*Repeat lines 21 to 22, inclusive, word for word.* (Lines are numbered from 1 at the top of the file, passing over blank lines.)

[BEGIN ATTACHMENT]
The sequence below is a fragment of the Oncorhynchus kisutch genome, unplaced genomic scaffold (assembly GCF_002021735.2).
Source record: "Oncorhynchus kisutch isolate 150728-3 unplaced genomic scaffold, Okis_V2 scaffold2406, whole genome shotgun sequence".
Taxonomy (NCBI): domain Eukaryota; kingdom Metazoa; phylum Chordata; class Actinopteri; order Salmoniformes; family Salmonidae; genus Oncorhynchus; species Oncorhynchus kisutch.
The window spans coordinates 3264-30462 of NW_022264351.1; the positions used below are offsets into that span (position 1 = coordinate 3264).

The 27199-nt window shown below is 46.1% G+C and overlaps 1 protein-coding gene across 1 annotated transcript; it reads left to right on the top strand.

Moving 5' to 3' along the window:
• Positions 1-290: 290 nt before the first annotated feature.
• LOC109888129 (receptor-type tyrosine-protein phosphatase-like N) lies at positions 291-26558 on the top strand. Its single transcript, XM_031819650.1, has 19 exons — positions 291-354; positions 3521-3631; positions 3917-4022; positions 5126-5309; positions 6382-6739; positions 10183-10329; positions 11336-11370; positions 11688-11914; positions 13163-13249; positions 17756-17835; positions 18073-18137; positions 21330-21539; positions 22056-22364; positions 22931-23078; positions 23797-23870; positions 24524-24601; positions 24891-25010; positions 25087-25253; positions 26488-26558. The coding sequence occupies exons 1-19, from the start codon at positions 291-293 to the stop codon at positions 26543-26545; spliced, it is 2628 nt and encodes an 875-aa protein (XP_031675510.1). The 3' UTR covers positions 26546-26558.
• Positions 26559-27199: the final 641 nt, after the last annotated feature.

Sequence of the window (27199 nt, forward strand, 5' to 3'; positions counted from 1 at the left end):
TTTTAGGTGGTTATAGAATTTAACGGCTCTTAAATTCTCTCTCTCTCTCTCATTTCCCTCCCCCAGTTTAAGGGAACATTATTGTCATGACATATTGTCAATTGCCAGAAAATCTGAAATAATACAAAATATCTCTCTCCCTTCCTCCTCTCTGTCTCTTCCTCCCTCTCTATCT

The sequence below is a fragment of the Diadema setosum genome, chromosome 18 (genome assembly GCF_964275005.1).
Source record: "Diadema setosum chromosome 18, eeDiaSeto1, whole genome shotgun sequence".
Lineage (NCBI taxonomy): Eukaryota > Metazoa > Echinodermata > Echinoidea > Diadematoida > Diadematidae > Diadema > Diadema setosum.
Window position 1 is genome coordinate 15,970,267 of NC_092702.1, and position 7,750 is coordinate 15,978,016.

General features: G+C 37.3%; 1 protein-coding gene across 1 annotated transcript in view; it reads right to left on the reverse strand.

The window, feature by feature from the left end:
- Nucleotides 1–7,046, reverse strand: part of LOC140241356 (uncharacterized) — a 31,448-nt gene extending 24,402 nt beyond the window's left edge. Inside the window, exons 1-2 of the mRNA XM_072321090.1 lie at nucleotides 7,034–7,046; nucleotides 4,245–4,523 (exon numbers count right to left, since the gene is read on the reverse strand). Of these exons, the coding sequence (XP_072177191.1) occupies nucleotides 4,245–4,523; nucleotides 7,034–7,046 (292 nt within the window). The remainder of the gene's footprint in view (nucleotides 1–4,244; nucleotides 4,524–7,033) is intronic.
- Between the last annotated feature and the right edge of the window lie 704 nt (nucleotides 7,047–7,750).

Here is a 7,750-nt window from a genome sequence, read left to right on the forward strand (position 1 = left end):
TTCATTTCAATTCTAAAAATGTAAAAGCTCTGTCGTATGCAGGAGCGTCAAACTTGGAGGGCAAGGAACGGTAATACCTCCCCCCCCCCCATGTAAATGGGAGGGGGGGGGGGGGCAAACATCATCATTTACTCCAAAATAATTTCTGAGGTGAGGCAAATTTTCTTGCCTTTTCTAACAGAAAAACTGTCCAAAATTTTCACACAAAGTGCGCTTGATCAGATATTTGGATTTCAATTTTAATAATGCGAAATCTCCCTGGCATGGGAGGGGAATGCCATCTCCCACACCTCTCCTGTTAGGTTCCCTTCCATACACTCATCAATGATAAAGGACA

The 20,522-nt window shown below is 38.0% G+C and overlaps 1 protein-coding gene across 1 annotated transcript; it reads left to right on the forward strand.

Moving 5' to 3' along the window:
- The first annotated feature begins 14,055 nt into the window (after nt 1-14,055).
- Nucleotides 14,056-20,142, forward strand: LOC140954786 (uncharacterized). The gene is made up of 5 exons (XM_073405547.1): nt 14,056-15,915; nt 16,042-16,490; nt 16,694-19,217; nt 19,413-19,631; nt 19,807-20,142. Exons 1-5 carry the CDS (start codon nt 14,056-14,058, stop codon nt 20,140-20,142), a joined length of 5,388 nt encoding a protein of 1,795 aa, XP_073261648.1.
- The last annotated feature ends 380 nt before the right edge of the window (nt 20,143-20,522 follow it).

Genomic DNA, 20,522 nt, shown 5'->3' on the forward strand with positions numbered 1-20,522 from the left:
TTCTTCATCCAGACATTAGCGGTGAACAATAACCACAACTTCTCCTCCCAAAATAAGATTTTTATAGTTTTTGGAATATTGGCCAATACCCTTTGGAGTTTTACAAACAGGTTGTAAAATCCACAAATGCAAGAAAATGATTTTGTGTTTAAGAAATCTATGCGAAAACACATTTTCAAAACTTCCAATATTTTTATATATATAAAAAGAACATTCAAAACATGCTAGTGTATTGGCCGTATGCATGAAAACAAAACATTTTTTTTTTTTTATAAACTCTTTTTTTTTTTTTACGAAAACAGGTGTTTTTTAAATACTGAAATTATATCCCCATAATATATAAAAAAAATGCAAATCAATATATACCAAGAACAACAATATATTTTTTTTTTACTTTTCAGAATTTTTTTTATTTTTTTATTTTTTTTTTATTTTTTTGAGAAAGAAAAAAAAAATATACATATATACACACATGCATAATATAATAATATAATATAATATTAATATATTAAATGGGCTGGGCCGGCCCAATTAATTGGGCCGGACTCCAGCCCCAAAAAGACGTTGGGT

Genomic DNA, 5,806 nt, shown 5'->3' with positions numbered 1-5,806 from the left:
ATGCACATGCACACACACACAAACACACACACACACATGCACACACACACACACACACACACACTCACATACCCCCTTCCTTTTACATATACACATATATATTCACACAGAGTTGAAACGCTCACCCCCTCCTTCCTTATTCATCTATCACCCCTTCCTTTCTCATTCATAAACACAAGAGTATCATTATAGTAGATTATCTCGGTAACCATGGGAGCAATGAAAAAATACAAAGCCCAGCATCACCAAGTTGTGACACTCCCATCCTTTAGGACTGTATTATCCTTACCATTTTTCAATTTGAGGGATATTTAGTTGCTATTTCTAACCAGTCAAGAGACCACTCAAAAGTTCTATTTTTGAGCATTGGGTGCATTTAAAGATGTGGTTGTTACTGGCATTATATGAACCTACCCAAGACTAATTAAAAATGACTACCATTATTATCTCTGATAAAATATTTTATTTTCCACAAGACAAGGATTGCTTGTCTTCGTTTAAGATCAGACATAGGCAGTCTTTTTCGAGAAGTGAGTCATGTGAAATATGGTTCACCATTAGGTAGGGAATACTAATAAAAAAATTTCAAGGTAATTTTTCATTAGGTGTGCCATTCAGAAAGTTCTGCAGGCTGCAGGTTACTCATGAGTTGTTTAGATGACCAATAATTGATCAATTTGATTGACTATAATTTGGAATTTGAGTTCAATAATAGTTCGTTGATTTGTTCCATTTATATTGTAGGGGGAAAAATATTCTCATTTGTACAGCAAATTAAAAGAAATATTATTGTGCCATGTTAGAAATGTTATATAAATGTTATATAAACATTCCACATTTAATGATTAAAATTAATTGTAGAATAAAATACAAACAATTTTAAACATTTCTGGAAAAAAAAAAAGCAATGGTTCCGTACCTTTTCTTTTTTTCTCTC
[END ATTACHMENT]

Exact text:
TTCATTTCAATTCTAAAAATGTAAAAGCTCTGTCGTATGCAGGAGCGTCAAACTTGGAGGGCAAGGAACGGTAATACCTCCCCCCCCCCCATGTAAATGGGAGGGGGGGGGGGGGCAAACATCATCATTTACTCCAAAATAATTTCTGAGGTGAGGCAAATTTTCTTGCCTTTTCTAACAGAAAAACTGTCCAAAATTTTCACACAAAGTGCGCTTGATCAGATATTTGGATTTCAATTTTAATAATGCGAAATCTCCCTGGCATGGGAGGGGAATGCCATCTCCCACACCTCTCCTGTTAGGTTCCCTTCCATACACTCATCAATGATAAAGGACA

The 20,522-nt window shown below is 38.0% G+C and overlaps 1 protein-coding gene across 1 annotated transcript; it reads left to right on the forward strand.